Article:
Evaluation of the allelopathic effects of leachate from an invasive species (Wedelia triobata) on its own growth and performance and those of a native congener (W. chinensis).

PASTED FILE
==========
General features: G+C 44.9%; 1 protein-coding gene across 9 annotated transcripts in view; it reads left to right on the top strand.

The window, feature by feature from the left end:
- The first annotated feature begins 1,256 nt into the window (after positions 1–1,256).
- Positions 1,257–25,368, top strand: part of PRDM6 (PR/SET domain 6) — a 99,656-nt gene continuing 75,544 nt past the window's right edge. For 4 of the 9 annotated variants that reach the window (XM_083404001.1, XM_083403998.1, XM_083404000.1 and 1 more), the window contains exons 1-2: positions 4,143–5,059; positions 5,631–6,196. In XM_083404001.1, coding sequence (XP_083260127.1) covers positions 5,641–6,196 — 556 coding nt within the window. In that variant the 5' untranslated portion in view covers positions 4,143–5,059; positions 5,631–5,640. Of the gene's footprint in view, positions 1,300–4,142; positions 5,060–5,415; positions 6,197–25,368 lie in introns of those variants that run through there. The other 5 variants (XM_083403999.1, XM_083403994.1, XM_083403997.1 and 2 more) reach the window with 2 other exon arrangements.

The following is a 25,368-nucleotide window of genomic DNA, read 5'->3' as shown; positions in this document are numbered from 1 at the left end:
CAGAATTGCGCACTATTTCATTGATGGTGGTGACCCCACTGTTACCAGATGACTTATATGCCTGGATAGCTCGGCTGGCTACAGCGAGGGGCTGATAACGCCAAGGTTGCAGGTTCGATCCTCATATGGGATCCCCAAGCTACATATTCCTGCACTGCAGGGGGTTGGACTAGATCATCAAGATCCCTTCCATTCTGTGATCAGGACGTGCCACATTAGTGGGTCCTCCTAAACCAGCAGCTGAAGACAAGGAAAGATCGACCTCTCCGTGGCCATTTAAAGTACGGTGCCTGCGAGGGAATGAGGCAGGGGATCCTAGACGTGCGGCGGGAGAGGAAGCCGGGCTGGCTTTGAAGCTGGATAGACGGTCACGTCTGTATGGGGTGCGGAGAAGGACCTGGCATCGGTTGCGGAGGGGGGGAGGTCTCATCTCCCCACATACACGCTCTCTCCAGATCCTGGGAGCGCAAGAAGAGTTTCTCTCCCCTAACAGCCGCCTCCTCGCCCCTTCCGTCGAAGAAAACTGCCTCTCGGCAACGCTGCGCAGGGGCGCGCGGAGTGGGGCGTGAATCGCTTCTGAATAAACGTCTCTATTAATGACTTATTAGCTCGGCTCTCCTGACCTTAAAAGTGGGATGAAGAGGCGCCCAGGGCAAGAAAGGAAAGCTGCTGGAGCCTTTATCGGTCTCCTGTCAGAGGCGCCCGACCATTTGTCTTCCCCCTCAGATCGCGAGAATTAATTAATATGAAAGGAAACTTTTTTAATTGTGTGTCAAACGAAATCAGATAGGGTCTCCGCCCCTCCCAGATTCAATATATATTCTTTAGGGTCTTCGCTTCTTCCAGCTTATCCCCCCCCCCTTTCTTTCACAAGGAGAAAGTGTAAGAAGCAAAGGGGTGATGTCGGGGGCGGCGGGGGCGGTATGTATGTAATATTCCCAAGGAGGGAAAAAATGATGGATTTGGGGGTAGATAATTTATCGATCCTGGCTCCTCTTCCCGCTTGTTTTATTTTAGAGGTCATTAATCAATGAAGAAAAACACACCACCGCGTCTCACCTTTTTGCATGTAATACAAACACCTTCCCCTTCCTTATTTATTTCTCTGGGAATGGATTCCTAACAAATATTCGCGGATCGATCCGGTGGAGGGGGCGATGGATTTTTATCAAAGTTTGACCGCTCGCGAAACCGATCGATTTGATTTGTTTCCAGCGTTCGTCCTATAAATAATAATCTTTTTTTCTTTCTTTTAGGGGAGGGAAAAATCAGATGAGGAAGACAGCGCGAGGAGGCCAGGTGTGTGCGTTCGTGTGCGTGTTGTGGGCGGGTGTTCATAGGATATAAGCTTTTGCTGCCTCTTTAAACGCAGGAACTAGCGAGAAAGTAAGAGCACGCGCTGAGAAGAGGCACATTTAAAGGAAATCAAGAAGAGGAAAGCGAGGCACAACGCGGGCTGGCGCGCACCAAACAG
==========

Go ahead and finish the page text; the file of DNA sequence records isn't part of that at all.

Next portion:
Allelochemicals released by exotic plants can affect neighboring plants. In this study, we examined the effects of leachate extracted from shoots of an invasive clonal plant (Wedelia trilobata) on its own growth and performance, and that of its native congener (W. chinensis). Leachate from W. trilobata was prepared at concentrations of 0, 50, 75, and 100% and was applied to both Wedelia species (which were grown in mono and mixed culture). We monitored the effects of the leachate on plant growth, physiological traits, and relative competition intensity (RCI) in each species. Leachate concentration significantly affected the majority of growth and physiological traits in both species. Higher leachate concentrations significantly increased most traits of W. trilobata under mono and mixed culture. In contrast, many growth and physiological parameters in W. chinensis were significantly reduced in response to higher concentrations of leachate. Growth and physiological traits were higher in W. trilobata than W. chinensis at higher leachate concentrations in both mono and mixed culture. In W. trilobata, RCI significantly increased with increasing leachate concentration. However, RCI in W. chinensis remained consistently low in response to higher leachate concentrations. Overall, the addition of leachate from invasive W. trilobata had a strong allelopathic effect on native W. chinensis under mono and mixed culture. Conversely, growth and competitive ability in W. trilobata was enhanced in response to the leachate. Thus, allelochemicals from W. trilobata promote its own performance while simultaneously suppressing that of a native congener, which has likely contributed to its invasion success.